The announcement by Ed Miliband, the Labour party leader, of his party’s manifesto commitment for the 2015 general election to raise the minimum wage to £8 per hour by 2020 lacks ambition and is all too familiar of Labour these days.
The right wing press has been quick to condemn the proposal as a ‘tax on jobs’, but these are the same people who said much the same thing about having a minimum wage at all, and in the end the sky didn’t fall in.
Indeed the proposal is so modest that over on Labour List where the idea was trumpeted to great a fanfare, you only need to read the comments section to see just how underwhelmed Labour’s activists are with this pitiful offer.
Compare it instead to the Green party proposal to immediately raise the minimum wage to £7.65 per hour (and in London £8.80), and then to £10 per hour by 2020. I wouldn’t even claim that this all that radical, even Boris Johnson agrees with the immediate £8.80 per hour for London.
What this does is to remind anyone with even a vaguely progressive outlook that Labour is scared of its own shadow (rather like their refusal to renationalise the railways, another popular policy amongst the voters), and despite hopes in some quarters that Labour was moving to the left with Ed Miliband as leader.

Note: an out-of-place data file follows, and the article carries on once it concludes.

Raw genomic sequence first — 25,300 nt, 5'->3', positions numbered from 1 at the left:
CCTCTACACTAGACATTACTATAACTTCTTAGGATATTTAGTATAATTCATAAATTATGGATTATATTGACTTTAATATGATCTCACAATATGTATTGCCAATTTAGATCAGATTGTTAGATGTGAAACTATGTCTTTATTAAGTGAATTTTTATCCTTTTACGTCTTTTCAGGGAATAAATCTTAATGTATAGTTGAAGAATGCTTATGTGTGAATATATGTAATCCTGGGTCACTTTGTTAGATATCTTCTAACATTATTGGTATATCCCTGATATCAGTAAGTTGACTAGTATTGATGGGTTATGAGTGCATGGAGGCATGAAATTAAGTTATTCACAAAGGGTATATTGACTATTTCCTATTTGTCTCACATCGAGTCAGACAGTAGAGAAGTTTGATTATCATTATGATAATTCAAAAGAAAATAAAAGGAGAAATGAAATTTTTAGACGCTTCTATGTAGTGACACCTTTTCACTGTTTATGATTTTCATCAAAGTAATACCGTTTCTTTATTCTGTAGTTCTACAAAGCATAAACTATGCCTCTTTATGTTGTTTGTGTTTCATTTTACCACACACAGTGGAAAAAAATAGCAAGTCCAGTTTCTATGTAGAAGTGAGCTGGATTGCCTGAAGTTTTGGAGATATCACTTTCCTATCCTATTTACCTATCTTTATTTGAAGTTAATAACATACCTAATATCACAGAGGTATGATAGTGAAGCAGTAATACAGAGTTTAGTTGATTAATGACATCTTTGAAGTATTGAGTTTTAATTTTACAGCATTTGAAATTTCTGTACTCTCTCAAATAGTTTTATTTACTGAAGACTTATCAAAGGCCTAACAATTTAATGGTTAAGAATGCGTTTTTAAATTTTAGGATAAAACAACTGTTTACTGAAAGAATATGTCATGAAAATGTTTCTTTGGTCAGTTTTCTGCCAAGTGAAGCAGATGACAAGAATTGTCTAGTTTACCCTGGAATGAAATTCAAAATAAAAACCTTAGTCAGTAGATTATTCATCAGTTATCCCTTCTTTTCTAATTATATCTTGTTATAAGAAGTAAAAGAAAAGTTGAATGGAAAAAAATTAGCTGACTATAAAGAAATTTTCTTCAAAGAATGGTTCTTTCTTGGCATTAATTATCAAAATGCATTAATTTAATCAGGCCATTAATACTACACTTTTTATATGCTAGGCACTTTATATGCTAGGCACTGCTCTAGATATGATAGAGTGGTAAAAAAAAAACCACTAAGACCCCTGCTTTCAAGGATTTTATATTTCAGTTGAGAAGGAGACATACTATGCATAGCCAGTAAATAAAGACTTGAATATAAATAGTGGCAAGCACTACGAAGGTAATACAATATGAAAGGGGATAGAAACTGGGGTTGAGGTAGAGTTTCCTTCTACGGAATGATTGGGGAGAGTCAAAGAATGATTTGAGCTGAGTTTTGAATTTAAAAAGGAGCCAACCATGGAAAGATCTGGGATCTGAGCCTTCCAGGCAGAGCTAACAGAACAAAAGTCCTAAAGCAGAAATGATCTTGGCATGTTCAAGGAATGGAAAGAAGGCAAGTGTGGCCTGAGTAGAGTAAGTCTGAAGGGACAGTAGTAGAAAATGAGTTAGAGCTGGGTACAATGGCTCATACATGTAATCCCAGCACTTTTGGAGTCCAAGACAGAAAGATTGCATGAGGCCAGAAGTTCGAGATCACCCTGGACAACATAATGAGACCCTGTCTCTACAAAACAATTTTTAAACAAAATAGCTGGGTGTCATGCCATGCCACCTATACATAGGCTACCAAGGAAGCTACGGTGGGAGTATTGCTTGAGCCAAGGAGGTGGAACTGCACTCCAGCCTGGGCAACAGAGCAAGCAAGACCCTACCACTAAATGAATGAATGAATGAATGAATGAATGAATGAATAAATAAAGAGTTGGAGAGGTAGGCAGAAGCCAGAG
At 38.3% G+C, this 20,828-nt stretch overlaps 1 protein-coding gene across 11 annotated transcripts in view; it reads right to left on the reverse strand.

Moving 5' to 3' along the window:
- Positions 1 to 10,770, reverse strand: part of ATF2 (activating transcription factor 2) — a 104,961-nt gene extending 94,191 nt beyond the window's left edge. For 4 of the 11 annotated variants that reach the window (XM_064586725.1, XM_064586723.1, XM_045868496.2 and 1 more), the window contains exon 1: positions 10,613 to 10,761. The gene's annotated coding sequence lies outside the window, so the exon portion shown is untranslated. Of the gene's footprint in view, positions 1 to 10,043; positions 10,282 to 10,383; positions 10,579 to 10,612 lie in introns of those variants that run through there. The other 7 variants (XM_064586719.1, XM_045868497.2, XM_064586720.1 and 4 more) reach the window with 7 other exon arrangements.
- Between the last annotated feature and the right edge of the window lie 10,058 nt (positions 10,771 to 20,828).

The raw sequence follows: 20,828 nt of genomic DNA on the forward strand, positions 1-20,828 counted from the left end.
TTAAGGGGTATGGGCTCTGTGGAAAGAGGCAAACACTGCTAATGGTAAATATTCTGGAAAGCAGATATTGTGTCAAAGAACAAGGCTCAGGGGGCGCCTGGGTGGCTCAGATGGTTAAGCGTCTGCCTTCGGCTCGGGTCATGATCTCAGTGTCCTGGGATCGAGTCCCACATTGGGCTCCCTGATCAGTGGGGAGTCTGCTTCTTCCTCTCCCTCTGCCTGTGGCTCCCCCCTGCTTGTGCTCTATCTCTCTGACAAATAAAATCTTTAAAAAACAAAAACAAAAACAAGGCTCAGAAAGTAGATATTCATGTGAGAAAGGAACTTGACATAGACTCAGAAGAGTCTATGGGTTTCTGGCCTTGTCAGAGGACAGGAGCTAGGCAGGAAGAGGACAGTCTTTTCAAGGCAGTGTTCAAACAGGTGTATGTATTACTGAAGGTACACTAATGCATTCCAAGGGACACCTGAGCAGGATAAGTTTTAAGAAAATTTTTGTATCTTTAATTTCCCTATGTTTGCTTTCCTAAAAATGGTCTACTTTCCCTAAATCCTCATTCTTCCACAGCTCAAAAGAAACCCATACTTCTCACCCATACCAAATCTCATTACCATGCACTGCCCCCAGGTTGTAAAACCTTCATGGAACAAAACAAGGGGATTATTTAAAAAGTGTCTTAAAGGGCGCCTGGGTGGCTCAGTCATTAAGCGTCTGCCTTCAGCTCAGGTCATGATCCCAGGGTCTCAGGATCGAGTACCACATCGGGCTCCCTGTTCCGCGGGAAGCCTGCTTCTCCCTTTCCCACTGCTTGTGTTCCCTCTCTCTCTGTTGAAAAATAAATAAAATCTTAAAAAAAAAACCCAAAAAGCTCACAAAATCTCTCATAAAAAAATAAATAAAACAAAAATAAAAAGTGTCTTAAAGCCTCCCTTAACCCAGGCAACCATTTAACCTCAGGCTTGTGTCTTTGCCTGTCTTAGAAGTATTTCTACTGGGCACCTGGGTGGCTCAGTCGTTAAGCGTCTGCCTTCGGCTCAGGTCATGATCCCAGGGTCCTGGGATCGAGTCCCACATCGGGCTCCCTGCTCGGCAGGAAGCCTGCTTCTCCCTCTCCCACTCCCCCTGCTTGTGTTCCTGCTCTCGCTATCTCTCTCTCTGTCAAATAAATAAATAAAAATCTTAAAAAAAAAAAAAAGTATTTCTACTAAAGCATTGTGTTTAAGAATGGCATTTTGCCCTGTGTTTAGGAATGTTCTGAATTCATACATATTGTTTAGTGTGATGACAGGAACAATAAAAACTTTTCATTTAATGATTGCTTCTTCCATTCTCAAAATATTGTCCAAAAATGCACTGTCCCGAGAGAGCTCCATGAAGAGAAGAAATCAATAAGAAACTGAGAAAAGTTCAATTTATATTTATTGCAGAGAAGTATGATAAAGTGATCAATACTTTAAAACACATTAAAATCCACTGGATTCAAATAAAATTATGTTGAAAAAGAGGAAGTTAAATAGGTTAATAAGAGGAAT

If you want left wing policies, and most opinion polls show there is a lot of support for them, then your best bet is to vote Green. Even if we don’t win many seats, a large Green vote will pull Labour to the left.
One of the main lessons of the Scottish referendum is that there is an appetite for breaking with the neo liberal orthodoxy that has blighted us for more than thirty years now.
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